Lenovo X1 Tablet Review

Lenovo is no stranger to the 2-in-1 market — the Yoga series is still the shining example of how it’s done — but we haven’t seen as much from them in the tablet-first style. Devices like the Microsoft Surface Pro are basically supercharged tablets that can become laptop replacements with soft, detachable keyboard covers. They tend to be lighter on the back and much easier to use as tablets, but the trade-off is that they tend to be a little less powerful (save for the Surface Pro itself) and have slightly shorter battery life.

With the X1 Tablet, Lenovo has taken a uniquely business-oriented stab at the tablet-first 2-in-1. This is a ThinkPad, and that means the detachable keyboard bears all the hallmarks of Lenovo’s well-known laptop keyboards, including the TrackPoint nub and the physical touchpad buttons. They’ve also added a few enterprise hardware features, along with a whole line of detachable modules that can make the X1 Tablet even more capable. The result is a solid productivity machine, although it’s slightly underpowered for its price and has some limitations that only those detachable modules — which are sold separately — will fix.

Note: We reviewed the Intel Core m5/8 GB RAM/256 GB SSD configuration. We did not have access to any of the modules, so while we will mention them, we can’t speak to their quality.


The X1 Tablet has a 12″ display with pretty large bezels, although the top and right bezels hold the webcam and flash and a Windows Hello-enable fingerprint scanner, so they have some reason to be. It’s not too far off from the Surface Pro 4 in size and weight — the X1 Tablet is 2.3 pounds and .53″ thick, which is about the same weight and one-tenth of an inch thicker than Microsoft’s slate (mostly because of the more robust keyboard). Around the edges, you’ll find a USB 3.0 port, a USB Type-C charging port, a mini DisplayPort, a 3.5 mm audio port, a volume rocker, an SD card slot, and a Kensington Lock slot. The physical on/off button is on the top of the tablet when connected to the keyboard, and there’s a rear camera on the back. There’s also a Nano SIM card slot tucked behind the kickstand.

The X1 Tablet’s best improvement on the Surface Pro 4 can be seen in that kickstand. Instead of being locked into only two viewing angles, the X1 Tablet’s kickstand hinge is on the bottom of the tablet, with a solid piece of metal that lays flat on whatever surface you’re working on. This allows you to adjust the viewing angle exactly to where you want it, and the hinge is definitely sturdy enough to hold its position once you’ve got it positioned just right. Not only is the greater breadth of viewing angles nice, this style of kickstand is also far better for the times when you need to use the device on your lap or on uneven surfaces. Lenovo really nailed it here.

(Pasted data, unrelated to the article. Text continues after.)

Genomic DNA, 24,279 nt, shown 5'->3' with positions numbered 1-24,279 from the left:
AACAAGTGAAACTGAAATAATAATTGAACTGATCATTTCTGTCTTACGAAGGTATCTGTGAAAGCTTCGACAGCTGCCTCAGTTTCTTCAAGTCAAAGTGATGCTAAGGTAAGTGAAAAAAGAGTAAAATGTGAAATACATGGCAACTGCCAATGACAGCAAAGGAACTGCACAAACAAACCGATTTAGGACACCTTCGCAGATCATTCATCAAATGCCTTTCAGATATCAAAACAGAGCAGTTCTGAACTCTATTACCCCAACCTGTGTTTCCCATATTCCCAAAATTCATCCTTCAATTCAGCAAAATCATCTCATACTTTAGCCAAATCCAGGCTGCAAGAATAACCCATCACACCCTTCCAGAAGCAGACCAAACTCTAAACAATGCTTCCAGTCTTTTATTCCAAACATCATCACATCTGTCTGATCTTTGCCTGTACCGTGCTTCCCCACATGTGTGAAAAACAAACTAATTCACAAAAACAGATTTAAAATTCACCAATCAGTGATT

Lenovo used magnesium in the frame, although there’s certainly some plastic used as well. They’re saying the X1 Tablet meets military testing, which means it can take some punishment from drops and extreme temperatures. We didn’t test either, and while we believe Lenovo, we still wouldn’t drop this tablet — we could see the frame taking some damage.


Lenovo went with only Intel Core m processor (m3, m5, or m7) configurations here, with between 4 GB and 16 GB of RAM and between a 128 GB and 1 TB PCIe-NVMe SSD available. The X1 Tablet comes standard with a 2160 x 1440 IPS display. The model we reviewed had an Intel Core m5 processor, 8 GB of RAM, and a 256 GB SSD.

Core m processors are usually tabbed for 2-in-1 devices that fall on the tablet side. They aren’t as powerful as Core i processors, but they do have some advantages. The main one is that they run on relatively little power, in part allowing device to become fanless and quiet as a result. Not having a cooling fan helps make the X1 Tablet as thin as it is, too. The X1 Tablet doesn’t have much of a problem with getting hot, either — occasionally it’ll get a bit warm in a patch on the back above the kickstand, but nothing concerning.

But, the Core m processor isn’t as great for performance. It’s hard to call the X1 Tablet a true laptop replacement — it struggles with tabbed browsing past six or seven tabs, with noticeable slowdown in navigating and loading pages. The touchscreen remains responsive, but trying to use keyboard shortcuts can get frustrating once the latency kicks in. It’s great if you’re only working with Word or Excel plus a few tabs, but anything more will really tax the X1 Tablet.

In the PCMark 8 Work conventional benchmark test, the X1 Tablet scored 2452, which puts it comfortably between low-powered office PCs and full notebooks. In the graphics-intensive 3DMark Sky Diver test, it scored 2449, which is closer to the office PC side. That’s not too much of a concern — the X1 Tablet was meant to be a basic productivity machine from the beginning, and it’s good enough to be exactly that.